Nigeria's Aiteo Reports 'Extremely High Order' Oil Spill from Well

YENAGOA, Nigeria (Reuters) — Nigeria's Aiteo Eastern E&P has reported an "extremely high order" oil spill from a jointly-owned well in the Niger Delta and has had to abort immediate efforts to control the leak due to the pressure emanating from the well head.

An Aiteo pipeline
An Aiteo pipeline

Local environment group Environmental Rights Action said the latest spill in Bayelsa State was yet another incident that would devastate the marine ecosystem on which most fishing depended.

The well, which is not in production, is jointly owned by Aiteo and state oil firm NNPC.

The leak was discovered last Friday. Its cause was yet to be determined but Aiteo did not rule out crude oil theft leaks and sabotage.

Oil spills, sometimes due to vandalism or corrosion, are common in the Niger Delta, a vast maze of creeks and mangrove swamps crisscrossed by pipelines and blighted by poverty, pollution, oil-fueled corruption and violence.

"The magnitude of this incident is of an extremely high order. Immediate efforts to control the leak were aborted due to the high pressure emanating from the well head," Aiteo said in a statement late on Tuesday.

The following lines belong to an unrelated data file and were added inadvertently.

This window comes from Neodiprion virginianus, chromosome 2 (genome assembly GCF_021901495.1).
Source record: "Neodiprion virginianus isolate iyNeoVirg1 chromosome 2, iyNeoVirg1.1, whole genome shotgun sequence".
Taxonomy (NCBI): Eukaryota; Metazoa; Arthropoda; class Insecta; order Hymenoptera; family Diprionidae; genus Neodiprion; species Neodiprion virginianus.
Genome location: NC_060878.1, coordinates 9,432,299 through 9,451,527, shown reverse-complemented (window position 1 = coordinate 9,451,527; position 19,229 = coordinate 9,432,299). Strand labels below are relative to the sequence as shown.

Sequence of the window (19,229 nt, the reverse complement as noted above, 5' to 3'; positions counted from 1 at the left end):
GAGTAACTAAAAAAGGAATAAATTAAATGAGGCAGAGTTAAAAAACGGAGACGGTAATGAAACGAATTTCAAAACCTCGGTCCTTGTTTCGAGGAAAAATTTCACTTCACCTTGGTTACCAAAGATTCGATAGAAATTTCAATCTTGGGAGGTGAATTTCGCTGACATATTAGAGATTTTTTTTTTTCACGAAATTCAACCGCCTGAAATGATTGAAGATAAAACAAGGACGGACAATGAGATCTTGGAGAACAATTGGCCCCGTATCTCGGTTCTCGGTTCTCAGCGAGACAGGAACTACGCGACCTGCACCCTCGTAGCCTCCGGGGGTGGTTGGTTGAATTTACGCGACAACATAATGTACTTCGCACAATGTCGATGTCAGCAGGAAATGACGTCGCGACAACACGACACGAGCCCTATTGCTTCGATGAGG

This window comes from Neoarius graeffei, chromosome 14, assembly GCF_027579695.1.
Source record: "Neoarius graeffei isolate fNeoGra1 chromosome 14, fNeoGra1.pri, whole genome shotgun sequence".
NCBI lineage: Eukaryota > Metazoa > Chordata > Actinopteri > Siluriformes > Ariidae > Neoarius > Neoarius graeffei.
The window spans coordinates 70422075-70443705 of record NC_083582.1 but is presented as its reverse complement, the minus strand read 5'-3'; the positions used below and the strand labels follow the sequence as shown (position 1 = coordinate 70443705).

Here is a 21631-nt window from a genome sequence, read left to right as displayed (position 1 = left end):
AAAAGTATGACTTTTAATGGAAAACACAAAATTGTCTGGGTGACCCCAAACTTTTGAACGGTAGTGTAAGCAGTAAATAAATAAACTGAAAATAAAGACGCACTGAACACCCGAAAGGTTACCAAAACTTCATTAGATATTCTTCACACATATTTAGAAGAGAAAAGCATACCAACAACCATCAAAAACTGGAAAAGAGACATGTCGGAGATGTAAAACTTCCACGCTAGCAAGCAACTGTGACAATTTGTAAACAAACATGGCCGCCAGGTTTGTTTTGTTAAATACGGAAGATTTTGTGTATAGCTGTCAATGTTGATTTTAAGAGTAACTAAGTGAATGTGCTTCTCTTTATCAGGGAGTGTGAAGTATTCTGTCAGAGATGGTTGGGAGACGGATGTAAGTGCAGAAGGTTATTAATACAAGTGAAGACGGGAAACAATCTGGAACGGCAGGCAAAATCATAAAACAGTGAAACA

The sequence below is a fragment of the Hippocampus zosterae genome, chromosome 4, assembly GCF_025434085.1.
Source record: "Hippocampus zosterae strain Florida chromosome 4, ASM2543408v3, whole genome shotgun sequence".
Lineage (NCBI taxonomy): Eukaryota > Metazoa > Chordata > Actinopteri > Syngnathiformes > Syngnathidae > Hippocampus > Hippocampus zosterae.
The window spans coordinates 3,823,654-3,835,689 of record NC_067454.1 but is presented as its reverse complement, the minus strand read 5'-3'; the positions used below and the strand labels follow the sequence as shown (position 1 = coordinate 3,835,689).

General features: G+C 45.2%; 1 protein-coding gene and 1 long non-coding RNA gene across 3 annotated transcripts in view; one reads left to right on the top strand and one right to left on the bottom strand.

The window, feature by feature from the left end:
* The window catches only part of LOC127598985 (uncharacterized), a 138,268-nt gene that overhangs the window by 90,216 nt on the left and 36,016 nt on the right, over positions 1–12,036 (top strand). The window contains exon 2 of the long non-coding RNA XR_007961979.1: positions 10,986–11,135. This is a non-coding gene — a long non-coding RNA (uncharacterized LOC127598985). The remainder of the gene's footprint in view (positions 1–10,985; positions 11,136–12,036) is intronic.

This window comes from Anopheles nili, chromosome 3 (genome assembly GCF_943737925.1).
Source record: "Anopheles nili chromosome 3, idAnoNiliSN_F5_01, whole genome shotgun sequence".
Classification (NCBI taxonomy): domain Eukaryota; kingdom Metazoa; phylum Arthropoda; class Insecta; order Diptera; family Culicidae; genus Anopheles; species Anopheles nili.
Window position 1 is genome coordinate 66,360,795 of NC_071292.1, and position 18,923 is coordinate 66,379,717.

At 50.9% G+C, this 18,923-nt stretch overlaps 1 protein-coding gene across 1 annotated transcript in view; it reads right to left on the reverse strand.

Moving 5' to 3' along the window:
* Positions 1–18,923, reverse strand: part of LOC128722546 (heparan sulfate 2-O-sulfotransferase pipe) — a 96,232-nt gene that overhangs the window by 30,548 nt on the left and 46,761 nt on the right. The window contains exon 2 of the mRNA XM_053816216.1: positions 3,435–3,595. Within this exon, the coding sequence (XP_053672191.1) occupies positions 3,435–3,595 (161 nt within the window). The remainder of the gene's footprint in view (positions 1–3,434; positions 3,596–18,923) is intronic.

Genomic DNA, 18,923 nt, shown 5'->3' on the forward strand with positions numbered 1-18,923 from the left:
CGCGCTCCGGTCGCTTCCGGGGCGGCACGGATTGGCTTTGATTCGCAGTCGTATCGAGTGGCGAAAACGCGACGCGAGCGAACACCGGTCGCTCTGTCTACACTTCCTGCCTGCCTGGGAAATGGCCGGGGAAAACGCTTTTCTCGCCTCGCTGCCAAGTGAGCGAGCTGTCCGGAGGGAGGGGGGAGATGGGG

In Nigeria, Africa's biggest oil producer, oil spills have had a catastrophic impact on communities where people have no other water supply than creeks and rely on farming and fishing.

Aiteo said it reported the incident to regulators and mobilized control specialists to close the leak.

A spokesman for the environment ministry did not immediately respond to a request for comment.

"No matter the cause of incident the facility owner ought to have stopped it and initiated steps to contain and clean up promptly," Alagoa Morris, Environmental Rights Action's field officer in the Delta said.

The well is part of assets that Aiteo purchased from Royal Dutch Shell in 2015, company spokesman Ndiana Matthew said.

Oil companies in Nigeria have run into problems trying to clean up spills, sometimes because of obstruction and even violence by local gangs seeking to extract bigger payouts, or to obtain clean-up contracts.

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